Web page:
Meeting Muhammad Yunus at the Social Good Summit (September 23)
Leadership retreat at the Berkshires (September 24-28)
The whole gang in Yellow Boat Tshirts before we left the Berkshires (September 28)
Meeting Batman (September 29)
Venture capitalist Jim Hornthal at Acumen (October 5)
Learning Human Centered Design at IDEO (October 13)
Good Society discussions with Jacqueline at Wallkill, New York (October 15-18)
Gangnam style in Yellow Boat Tshirts at Wallkill, New York (October 18)
Manhattan from Williamsburg, Brooklyn (October 20)
Storytelling workshop with The Ariel Group before the Investors’ Gathering (November 7)
Visiting the United Nations (November 12)

New York 2012 was a blast and I look forward to coming back again in September 2013. On November 15, I flew to Lahore, Pakistan, where I am going to spend my next 8 months.

Facebook and the Yellow Boat of Hope

Facebook released the much anticipated video about the Yellow Boat Project last night.

You can find the Facebook Stories feature story here:


[vimeo clip_id=”54999049″ width=”500″ height=”325″]

I would like to personally thank Peter Jordan, Skip Bronkie and Everett Katigbak for creating this video and for coming to Zamboanga City last July 2011 to film our Yellow Boat Community in Layag-Layag.

I also like this post by Click Dominique about the video, [Video] Act local, share global: Facebook user shares localized solutions to Philippine poverty.  Indeed, it’s time we highlight how social media can be used for social good esp. on the largest social network today.

You can also read the coverage on Social News Daily and WebProNews.

To donate to the foundation, please use the donation page on http://www.yellowboat.org. Thank you in advance!

Changing the world, one boat at a time

The Little Dream

We all dream of helping make a difference in people’s lives. In much the same way that a pebble creates ripples when thrown in water.

In 2006, I met one such ‘pebble’ who changed my perspective on life, his name was Alex Lacson.  In 2005, he wrote a wonderful book entitled the 12 Little Things Every Filipino Can Do To Help Our Country.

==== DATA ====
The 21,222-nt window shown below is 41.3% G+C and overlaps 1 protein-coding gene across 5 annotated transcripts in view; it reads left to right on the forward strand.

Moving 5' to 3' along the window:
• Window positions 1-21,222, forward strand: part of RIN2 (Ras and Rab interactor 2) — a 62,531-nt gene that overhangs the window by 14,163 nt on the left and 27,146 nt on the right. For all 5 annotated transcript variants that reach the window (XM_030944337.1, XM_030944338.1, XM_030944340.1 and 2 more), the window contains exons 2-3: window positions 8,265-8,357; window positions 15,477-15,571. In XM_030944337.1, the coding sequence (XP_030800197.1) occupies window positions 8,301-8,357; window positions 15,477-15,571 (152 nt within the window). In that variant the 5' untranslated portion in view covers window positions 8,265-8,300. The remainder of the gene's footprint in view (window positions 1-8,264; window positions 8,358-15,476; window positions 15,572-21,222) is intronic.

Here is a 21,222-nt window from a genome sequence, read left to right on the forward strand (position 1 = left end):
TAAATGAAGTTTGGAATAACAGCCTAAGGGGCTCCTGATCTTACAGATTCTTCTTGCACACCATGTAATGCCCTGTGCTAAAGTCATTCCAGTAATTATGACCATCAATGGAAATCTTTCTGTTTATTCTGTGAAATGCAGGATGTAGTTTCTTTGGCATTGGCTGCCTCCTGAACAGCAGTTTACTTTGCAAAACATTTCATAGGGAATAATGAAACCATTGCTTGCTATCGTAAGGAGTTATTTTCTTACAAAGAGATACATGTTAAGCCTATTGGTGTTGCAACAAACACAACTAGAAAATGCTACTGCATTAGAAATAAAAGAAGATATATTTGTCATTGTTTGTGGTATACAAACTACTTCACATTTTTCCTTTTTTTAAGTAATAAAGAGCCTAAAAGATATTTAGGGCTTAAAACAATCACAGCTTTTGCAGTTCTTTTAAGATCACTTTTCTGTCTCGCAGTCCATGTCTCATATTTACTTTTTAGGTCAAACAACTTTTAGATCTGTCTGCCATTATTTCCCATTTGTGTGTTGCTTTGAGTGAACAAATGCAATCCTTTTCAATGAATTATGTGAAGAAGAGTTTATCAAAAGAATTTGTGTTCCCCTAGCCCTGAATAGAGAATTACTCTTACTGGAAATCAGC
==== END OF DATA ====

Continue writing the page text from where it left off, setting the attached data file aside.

It became a national best-seller and it allowed him to test his idea that every Filipino can become part of the solution to the problems that our country is facing.

Over the last 6 years, we have heard of wonderful stories inspired by the book. There was a high school class in Muntinlupa City that adopted a scholar, there were families who bought more local products and supported local industries, and there were organizations and companies that adopted their own 12 Little Things that their employees can do to help the country.

While I was growing up, I thought heroes were people who had to die for the country. But there is another aspect of heroism that we are failing to notice – the side of heroism that is in the everyday Filipino.

And this is what this little story of a yellow boat, built in the south, in Zamboanga City, is all about.

I remember vividly the story of the kid who picks up and throws every starfish on the beach back to the sea indifferent to the fact that there are miles and miles of beach with starfishes.

Asked that he couldn’t possibly think he could make a difference, he replied that to those starfishes that he threw back, he surely made a difference.

The “Little” Fund

Last October 30, 2010, I had the opportunity to discuss the role of New Media in Nation-Building to almost 100 bloggers from all over Mindanao for the 4th Mindanao Blogging Summit.  Little did I know then that I was about to become part of the solution to one problem in Zamboanga City.

During the sidelines of the summit, I met with some of our campaign volunteers in the city and one volunteer, Juljimar Gonzales, told me of a story that during the presidential campaign last 2010 their team came across a group of children who were swimming just to be able to go to school.

The story really moved me. I have heard of stories about elementary students having to walk 4, 5 or even 8 kilometers daily just to be able to go to school. But have never heard of children who have to swim or wade through the waters just to go to school.